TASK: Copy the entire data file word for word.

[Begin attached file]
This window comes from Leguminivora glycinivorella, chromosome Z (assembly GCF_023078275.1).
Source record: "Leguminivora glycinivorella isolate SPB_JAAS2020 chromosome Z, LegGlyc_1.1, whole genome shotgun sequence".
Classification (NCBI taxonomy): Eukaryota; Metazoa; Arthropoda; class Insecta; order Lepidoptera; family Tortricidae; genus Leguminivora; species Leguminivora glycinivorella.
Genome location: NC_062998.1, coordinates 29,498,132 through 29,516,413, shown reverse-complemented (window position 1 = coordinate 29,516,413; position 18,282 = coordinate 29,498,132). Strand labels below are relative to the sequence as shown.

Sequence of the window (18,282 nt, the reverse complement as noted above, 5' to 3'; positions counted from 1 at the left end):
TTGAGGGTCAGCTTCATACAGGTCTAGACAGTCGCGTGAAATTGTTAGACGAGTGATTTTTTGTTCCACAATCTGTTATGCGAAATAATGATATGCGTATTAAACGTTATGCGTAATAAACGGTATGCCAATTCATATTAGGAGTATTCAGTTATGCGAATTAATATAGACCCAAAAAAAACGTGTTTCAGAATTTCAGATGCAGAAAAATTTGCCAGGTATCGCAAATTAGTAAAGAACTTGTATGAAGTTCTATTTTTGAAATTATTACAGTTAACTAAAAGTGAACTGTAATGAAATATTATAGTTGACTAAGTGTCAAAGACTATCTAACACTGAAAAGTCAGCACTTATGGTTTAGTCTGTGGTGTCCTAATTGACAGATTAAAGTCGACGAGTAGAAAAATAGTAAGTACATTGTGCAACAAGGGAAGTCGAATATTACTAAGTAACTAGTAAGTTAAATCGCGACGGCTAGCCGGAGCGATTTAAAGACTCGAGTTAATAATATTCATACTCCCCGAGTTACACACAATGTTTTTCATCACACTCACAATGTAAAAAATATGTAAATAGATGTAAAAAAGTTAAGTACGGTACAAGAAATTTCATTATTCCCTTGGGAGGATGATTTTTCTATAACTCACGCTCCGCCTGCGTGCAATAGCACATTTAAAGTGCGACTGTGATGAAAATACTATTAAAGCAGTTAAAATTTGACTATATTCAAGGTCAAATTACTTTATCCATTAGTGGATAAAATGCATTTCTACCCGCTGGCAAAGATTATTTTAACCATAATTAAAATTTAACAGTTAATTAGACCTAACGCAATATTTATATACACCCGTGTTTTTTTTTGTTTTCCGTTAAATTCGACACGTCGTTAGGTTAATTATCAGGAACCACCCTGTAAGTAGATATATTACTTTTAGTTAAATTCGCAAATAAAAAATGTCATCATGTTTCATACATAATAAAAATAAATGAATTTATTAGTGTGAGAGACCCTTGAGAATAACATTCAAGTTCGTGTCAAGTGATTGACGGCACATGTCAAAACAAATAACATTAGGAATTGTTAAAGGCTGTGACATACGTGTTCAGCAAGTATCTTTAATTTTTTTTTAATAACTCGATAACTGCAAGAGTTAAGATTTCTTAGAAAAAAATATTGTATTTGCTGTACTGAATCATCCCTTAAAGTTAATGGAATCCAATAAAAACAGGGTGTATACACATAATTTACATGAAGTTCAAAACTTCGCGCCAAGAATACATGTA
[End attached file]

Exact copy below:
This window comes from Leguminivora glycinivorella, chromosome Z (assembly GCF_023078275.1).
Source record: "Leguminivora glycinivorella isolate SPB_JAAS2020 chromosome Z, LegGlyc_1.1, whole genome shotgun sequence".
Classification (NCBI taxonomy): Eukaryota; Metazoa; Arthropoda; class Insecta; order Lepidoptera; family Tortricidae; genus Leguminivora; species Leguminivora glycinivorella.
Genome location: NC_062998.1, coordinates 29,498,132 through 29,516,413, shown reverse-complemented (window position 1 = coordinate 29,516,413; position 18,282 = coordinate 29,498,132). Strand labels below are relative to the sequence as shown.

Sequence of the window (18,282 nt, the reverse complement as noted above, 5' to 3'; positions counted from 1 at the left end):
TTGAGGGTCAGCTTCATACAGGTCTAGACAGTCGCGTGAAATTGTTAGACGAGTGATTTTTTGTTCCACAATCTGTTATGCGAAATAATGATATGCGTATTAAACGTTATGCGTAATAAACGGTATGCCAATTCATATTAGGAGTATTCAGTTATGCGAATTAATATAGACCCAAAAAAAACGTGTTTCAGAATTTCAGATGCAGAAAAATTTGCCAGGTATCGCAAATTAGTAAAGAACTTGTATGAAGTTCTATTTTTGAAATTATTACAGTTAACTAAAAGTGAACTGTAATGAAATATTATAGTTGACTAAGTGTCAAAGACTATCTAACACTGAAAAGTCAGCACTTATGGTTTAGTCTGTGGTGTCCTAATTGACAGATTAAAGTCGACGAGTAGAAAAATAGTAAGTACATTGTGCAACAAGGGAAGTCGAATATTACTAAGTAACTAGTAAGTTAAATCGCGACGGCTAGCCGGAGCGATTTAAAGACTCGAGTTAATAATATTCATACTCCCCGAGTTACACACAATGTTTTTCATCACACTCACAATGTAAAAAATATGTAAATAGATGTAAAAAAGTTAAGTACGGTACAAGAAATTTCATTATTCCCTTGGGAGGATGATTTTTCTATAACTCACGCTCCGCCTGCGTGCAATAGCACATTTAAAGTGCGACTGTGATGAAAATACTATTAAAGCAGTTAAAATTTGACTATATTCAAGGTCAAATTACTTTATCCATTAGTGGATAAAATGCATTTCTACCCGCTGGCAAAGATTATTTTAACCATAATTAAAATTTAACAGTTAATTAGACCTAACGCAATATTTATATACACCCGTGTTTTTTTTTGTTTTCCGTTAAATTCGACACGTCGTTAGGTTAATTATCAGGAACCACCCTGTAAGTAGATATATTACTTTTAGTTAAATTCGCAAATAAAAAATGTCATCATGTTTCATACATAATAAAAATAAATGAATTTATTAGTGTGAGAGACCCTTGAGAATAACATTCAAGTTCGTGTCAAGTGATTGACGGCACATGTCAAAACAAATAACATTAGGAATTGTTAAAGGCTGTGACATACGTGTTCAGCAAGTATCTTTAATTTTTTTTTAATAACTCGATAACTGCAAGAGTTAAGATTTCTTAGAAAAAAATATTGTATTTGCTGTACTGAATCATCCCTTAAAGTTAATGGAATCCAATAAAAACAGGGTGTATACACATAATTTACATGAAGTTCAAAACTTCGCGCCAAGAATACATGTA